Essentialism grows out of the problem of success.
What people think is that success will beget success and sometimes that is true, but what often happens is that success begets a lack of focus, which undermines success, so we have to learn how to become successful at success. That's what essentialism is about. You can learn a lot more from success than you can from failure if you study success, but often that isn't what happens.
So I recommend that every 90 days you're personally doing this. Then you can do it, of course, as a team, but personally you're holding a full day and you're just studying, "What went right? Why did that matter to me? And therefore what are the top one or two goals for the next 90 days?" I work really hard to have a single, essential intent for my life, personal life and then a single, essential intent for my professional life, every quarter.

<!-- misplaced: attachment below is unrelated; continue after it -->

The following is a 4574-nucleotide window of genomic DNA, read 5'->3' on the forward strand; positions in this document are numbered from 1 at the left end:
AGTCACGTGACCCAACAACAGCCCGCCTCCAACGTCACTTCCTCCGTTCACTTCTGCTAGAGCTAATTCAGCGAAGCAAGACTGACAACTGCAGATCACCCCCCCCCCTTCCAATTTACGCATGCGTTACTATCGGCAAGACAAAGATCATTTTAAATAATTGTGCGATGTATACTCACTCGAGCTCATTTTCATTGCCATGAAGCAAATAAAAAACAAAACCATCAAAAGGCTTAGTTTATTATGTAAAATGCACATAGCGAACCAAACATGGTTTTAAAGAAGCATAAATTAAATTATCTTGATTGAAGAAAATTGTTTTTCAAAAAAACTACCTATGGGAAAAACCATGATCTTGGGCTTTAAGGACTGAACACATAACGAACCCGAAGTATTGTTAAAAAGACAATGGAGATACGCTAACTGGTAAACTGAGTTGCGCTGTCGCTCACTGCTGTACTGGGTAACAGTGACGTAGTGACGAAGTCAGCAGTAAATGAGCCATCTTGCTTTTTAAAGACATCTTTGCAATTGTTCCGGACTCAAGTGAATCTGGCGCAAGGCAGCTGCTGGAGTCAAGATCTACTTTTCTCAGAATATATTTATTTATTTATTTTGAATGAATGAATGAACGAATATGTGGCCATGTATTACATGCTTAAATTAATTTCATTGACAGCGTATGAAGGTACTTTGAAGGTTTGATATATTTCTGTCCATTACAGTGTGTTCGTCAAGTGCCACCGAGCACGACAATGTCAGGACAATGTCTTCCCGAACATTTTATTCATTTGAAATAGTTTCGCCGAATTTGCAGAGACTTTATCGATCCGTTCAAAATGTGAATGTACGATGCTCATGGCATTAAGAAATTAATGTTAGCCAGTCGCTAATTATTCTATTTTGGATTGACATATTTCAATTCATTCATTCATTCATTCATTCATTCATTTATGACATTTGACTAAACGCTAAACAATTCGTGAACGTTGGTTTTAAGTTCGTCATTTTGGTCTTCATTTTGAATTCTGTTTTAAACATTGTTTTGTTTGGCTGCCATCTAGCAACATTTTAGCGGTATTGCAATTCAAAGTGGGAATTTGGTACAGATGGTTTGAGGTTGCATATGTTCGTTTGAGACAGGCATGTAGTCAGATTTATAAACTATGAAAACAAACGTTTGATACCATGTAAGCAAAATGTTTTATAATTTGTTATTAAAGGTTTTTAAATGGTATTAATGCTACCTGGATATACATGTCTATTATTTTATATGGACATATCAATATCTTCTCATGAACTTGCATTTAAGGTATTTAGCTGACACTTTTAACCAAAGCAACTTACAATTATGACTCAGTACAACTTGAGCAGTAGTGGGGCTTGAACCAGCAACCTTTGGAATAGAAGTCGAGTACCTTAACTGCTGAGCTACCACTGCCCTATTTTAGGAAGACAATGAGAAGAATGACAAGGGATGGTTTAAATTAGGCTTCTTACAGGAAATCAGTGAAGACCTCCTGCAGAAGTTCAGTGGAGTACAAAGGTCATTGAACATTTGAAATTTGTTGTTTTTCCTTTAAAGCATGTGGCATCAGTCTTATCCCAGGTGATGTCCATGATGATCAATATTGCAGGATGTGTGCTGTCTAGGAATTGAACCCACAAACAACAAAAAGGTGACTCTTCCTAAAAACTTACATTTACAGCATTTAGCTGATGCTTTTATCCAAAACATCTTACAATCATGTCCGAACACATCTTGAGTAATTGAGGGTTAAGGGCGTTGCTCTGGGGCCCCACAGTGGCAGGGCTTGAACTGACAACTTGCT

Q: THE STUDY OF SUCCESS IS HUGE IN THE SPORTS CULTURE AND COMPLETELY APPLICABLE TO OUR AUDIENCE. WITH THIS IDEA OF HOW SUCCESS BRINGS ALL THESE NEW PROBLEMS, WHAT HAS YOUR EXPERIENCE BEEN WHEN YOU SAY THAT TO SOMEONE? IS IT AN INSTANT EPIPHANY OR DO YOU GET PUSHBACK?
I think that once you name it, once you say, "Look, non-essentialism has been sold to you," we have been conned into believing that this is the way to break through to success. We have been conned into being taught the answer is always to do both, to do it all. So if any of your competitors are doing a thing, you ought to do it. And if you do everything, then you're going to be successful. But that isn't what happens. What happens is that people get overloaded. See, this is part of why essentialism is so relevant. It’s that we just keep adding and adding and doing what we've done before and doing what you've seen other coaches do and just trying to kind of fit it all in without real understanding about why. That's why when we study success we have to say, "Well, what's going right, and why does that matter to us? What's it really about for us?" We have to study it deeply so that we get our own point of view about how it should be done going forward.